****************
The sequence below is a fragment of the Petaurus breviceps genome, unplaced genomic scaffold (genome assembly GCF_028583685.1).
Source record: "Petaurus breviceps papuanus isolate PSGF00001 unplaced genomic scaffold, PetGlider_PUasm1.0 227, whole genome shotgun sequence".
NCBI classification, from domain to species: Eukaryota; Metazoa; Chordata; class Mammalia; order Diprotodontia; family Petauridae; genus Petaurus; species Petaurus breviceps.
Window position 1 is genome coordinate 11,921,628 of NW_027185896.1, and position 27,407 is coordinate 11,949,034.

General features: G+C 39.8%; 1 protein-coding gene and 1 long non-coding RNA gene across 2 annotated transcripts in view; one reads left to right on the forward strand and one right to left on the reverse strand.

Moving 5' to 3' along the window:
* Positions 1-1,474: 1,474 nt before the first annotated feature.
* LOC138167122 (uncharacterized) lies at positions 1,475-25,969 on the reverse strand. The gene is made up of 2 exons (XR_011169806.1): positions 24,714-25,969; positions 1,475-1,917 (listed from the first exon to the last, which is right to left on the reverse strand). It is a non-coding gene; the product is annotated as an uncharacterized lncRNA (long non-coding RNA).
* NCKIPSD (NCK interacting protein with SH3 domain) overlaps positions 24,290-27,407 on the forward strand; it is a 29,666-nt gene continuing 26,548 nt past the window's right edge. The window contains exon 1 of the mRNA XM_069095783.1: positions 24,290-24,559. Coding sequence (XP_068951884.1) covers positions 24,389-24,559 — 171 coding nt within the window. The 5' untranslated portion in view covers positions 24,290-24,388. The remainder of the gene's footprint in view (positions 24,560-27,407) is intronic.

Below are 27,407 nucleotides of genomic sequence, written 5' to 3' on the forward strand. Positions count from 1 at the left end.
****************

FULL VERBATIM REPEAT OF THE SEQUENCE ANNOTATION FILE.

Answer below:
The sequence below is a fragment of the Petaurus breviceps genome, unplaced genomic scaffold (genome assembly GCF_028583685.1).
Source record: "Petaurus breviceps papuanus isolate PSGF00001 unplaced genomic scaffold, PetGlider_PUasm1.0 227, whole genome shotgun sequence".
NCBI classification, from domain to species: Eukaryota; Metazoa; Chordata; class Mammalia; order Diprotodontia; family Petauridae; genus Petaurus; species Petaurus breviceps.
Window position 1 is genome coordinate 11,921,628 of NW_027185896.1, and position 27,407 is coordinate 11,949,034.

General features: G+C 39.8%; 1 protein-coding gene and 1 long non-coding RNA gene across 2 annotated transcripts in view; one reads left to right on the forward strand and one right to left on the reverse strand.

Moving 5' to 3' along the window:
* Positions 1-1,474: 1,474 nt before the first annotated feature.
* LOC138167122 (uncharacterized) lies at positions 1,475-25,969 on the reverse strand. The gene is made up of 2 exons (XR_011169806.1): positions 24,714-25,969; positions 1,475-1,917 (listed from the first exon to the last, which is right to left on the reverse strand). It is a non-coding gene; the product is annotated as an uncharacterized lncRNA (long non-coding RNA).
* NCKIPSD (NCK interacting protein with SH3 domain) overlaps positions 24,290-27,407 on the forward strand; it is a 29,666-nt gene continuing 26,548 nt past the window's right edge. The window contains exon 1 of the mRNA XM_069095783.1: positions 24,290-24,559. Coding sequence (XP_068951884.1) covers positions 24,389-24,559 — 171 coding nt within the window. The 5' untranslated portion in view covers positions 24,290-24,388. The remainder of the gene's footprint in view (positions 24,560-27,407) is intronic.

Below are 27,407 nucleotides of genomic sequence, written 5' to 3' on the forward strand. Positions count from 1 at the left end.